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Crusade expected to draw thousands

September 10, 2004|by DON AINES

chambersburg@herald-mail.com

GREENCASTLE, PA. - When the blue and yellow signs began popping up by the hundreds a few weeks ago, a lot of people did not know who Steve Wingfield was, or why he was coming to Franklin County.

"Three weeks ago, there were people thinking they were political signs," said Jim Metz of Chambersburg, Pa., who was wearing a T-shirt promoting the Cumberland Valley Steve Wingfield Encounter that runs from Wednesday, Sept. 15 to Sunday, Sept. 19. "I really don't know a lot about it, but I know it's going to be big," he said.

"When people first saw the signs, they thought, 'Is this a real estate broker or a politician?'" said the Rev. William Harter, pastor of Falling Spring Presbyterian Church in Chambersburg and one of the many people who have been planning the evangelist's appearance for months.

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The crusade, which will bring Grammy winners Randy Travis, Petra and Jaci Velasquez to town, will take place under a circus big top in a field off U.S. 11, three miles north of Greencastle, said Paul Ferris, of Waynesboro, Va., the encounter director. More than 190 area churches and 1,000 volunteers are involved, he said.

The 300-foot-by-150-foot tent can seat 5,000 people, Ferris said. Its sides can be raised to allow people to be seated outside if crowds exceed that figure, which could happen Friday, Sept. 17, when Travis, one of the best-known names in country music, is the headline performer.

If crowds warrant, large outdoor television screens might be needed, said Fred Baye, a spokesman for the Steve Wingfield Evangelistic Association in Harrisonburg, Va.

Ferris said Wingfield, who is returning from Fiji today, has been an evangelist for about 20 years. He holds about four to six crusades a year, mostly in the eastern United States, but also evangelizes overseas, Ferris said.

"This effort has brought churches together that have never really cooperated on any ecclesiastical effort before," Harter said. "You'll see an amazing cross section of people at this."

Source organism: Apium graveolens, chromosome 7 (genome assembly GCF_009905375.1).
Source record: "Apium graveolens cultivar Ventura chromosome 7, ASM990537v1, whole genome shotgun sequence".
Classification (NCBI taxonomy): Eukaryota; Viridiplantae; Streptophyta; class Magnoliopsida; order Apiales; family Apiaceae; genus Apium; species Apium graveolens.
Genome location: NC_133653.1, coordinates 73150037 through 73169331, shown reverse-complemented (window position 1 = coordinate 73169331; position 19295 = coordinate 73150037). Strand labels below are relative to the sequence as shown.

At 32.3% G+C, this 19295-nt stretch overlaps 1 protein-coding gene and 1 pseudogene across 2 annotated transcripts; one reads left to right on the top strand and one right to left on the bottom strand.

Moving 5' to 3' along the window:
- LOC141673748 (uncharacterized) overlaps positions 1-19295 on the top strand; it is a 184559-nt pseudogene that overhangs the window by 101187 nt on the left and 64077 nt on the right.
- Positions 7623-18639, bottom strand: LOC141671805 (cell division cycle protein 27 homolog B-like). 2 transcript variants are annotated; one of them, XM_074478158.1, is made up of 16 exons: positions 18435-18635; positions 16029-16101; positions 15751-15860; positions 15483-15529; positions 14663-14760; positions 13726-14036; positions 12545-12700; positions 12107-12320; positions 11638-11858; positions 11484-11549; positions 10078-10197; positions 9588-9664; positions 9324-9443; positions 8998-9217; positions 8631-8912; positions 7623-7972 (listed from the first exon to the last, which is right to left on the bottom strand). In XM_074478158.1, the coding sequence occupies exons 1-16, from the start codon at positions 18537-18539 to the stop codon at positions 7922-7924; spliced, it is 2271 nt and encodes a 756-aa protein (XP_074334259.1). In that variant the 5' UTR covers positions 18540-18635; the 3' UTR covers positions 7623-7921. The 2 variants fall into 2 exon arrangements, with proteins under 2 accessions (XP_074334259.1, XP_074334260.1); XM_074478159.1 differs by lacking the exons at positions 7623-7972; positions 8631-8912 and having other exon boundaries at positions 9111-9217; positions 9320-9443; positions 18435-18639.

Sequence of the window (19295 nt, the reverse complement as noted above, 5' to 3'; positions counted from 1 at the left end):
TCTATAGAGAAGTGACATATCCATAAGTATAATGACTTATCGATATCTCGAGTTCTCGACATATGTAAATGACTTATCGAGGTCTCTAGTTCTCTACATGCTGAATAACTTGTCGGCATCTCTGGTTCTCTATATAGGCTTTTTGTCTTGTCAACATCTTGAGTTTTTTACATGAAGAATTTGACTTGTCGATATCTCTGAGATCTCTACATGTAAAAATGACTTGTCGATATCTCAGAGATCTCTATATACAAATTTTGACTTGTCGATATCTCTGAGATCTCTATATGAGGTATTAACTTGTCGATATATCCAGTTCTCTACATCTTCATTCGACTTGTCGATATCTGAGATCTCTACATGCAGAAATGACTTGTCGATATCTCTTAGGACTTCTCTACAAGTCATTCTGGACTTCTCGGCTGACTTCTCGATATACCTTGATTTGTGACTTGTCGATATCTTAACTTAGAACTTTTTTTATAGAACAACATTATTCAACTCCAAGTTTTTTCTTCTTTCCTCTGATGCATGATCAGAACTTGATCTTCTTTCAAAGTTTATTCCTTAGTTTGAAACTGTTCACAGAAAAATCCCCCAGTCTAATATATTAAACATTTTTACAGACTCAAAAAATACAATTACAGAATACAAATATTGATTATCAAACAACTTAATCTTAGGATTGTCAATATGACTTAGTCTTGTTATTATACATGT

There are more than 20 committees to assist with matters such as parking, ushering, hospitality for the performers and traffic control, according to Ferris. A 300-member choir formed by area churches has been practicing and 240 people have been trained to work in the ministry's Sharing Your Faith program, he said.

"It's a major logistical effort," Harter said.

In addition to Travis, the lineup of entertainers includes some familiar names, beginning Wednesday with Petra.

"I think of them as the Eagles of Christian music," said Ferris, a former management consultant who joined the ministry a year ago.

The Encounter Power Team, which mixes feats of strength with testimony, is to perform Thursday, along with singers Billy and Sarah Gaines. Saturday is aimed at a youthful audience with Kidz Jam featuring Psalty the Singing Songbook in the morning and Extreme Day in the afternoon and evening, with the King of Kings Skateboard Team, bands, sporting events and games.

Velasquez, who Ferris said performed at the Republican National Convention, will sing Sunday night. Churches with largely Hispanic congregations also are involved, and the encounter can be translated into Spanish over headsets for as many as 150 people, Ferris said.

All events are free, Ferris said.

"The money to pay for it is raised locally and all the money raised stays in the community," Ferris said.

Baye said Wingfield's crusades come at the invitation of communities and the planning is left largely to an executive committee and subcommittees made up of representatives from local churches and businesses.

The budget for this crusade is approximately $200,000, Baye said.

"This is 21st-century evangelism," Harter said. "The music and the activities are attractive to people, but the core of the event is the message."

"We're not promoting Steve Wingfield and we're not promoting Randy Travis," Ferris said. "Our primary mission is to bring the message of Jesus Christ to the community."

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